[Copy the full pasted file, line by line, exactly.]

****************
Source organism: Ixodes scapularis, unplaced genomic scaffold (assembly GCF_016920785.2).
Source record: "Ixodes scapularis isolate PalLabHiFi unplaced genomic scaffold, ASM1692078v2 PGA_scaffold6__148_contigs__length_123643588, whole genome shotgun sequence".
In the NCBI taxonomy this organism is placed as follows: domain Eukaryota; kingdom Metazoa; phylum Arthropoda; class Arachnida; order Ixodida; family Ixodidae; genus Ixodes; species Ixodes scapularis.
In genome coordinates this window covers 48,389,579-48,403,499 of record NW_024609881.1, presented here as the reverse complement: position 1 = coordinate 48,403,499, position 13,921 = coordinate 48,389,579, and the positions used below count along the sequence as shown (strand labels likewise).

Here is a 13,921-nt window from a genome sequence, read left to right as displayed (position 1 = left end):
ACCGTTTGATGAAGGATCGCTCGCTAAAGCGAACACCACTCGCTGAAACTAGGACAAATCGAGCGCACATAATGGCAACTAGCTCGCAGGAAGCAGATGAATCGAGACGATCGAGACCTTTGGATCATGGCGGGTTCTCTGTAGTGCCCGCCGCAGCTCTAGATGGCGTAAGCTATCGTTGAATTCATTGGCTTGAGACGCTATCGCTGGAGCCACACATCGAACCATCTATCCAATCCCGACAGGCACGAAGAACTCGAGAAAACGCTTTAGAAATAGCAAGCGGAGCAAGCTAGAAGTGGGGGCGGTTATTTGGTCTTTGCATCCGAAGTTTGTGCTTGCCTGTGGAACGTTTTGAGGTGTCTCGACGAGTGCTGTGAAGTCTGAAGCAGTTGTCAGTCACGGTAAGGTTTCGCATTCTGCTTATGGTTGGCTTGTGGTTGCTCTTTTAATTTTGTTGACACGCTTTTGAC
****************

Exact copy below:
Source organism: Ixodes scapularis, unplaced genomic scaffold (assembly GCF_016920785.2).
Source record: "Ixodes scapularis isolate PalLabHiFi unplaced genomic scaffold, ASM1692078v2 PGA_scaffold6__148_contigs__length_123643588, whole genome shotgun sequence".
In the NCBI taxonomy this organism is placed as follows: domain Eukaryota; kingdom Metazoa; phylum Arthropoda; class Arachnida; order Ixodida; family Ixodidae; genus Ixodes; species Ixodes scapularis.
In genome coordinates this window covers 48,389,579-48,403,499 of record NW_024609881.1, presented here as the reverse complement: position 1 = coordinate 48,403,499, position 13,921 = coordinate 48,389,579, and the positions used below count along the sequence as shown (strand labels likewise).

Here is a 13,921-nt window from a genome sequence, read left to right as displayed (position 1 = left end):
ACCGTTTGATGAAGGATCGCTCGCTAAAGCGAACACCACTCGCTGAAACTAGGACAAATCGAGCGCACATAATGGCAACTAGCTCGCAGGAAGCAGATGAATCGAGACGATCGAGACCTTTGGATCATGGCGGGTTCTCTGTAGTGCCCGCCGCAGCTCTAGATGGCGTAAGCTATCGTTGAATTCATTGGCTTGAGACGCTATCGCTGGAGCCACACATCGAACCATCTATCCAATCCCGACAGGCACGAAGAACTCGAGAAAACGCTTTAGAAATAGCAAGCGGAGCAAGCTAGAAGTGGGGGCGGTTATTTGGTCTTTGCATCCGAAGTTTGTGCTTGCCTGTGGAACGTTTTGAGGTGTCTCGACGAGTGCTGTGAAGTCTGAAGCAGTTGTCAGTCACGGTAAGGTTTCGCATTCTGCTTATGGTTGGCTTGTGGTTGCTCTTTTAATTTTGTTGACACGCTTTTGAC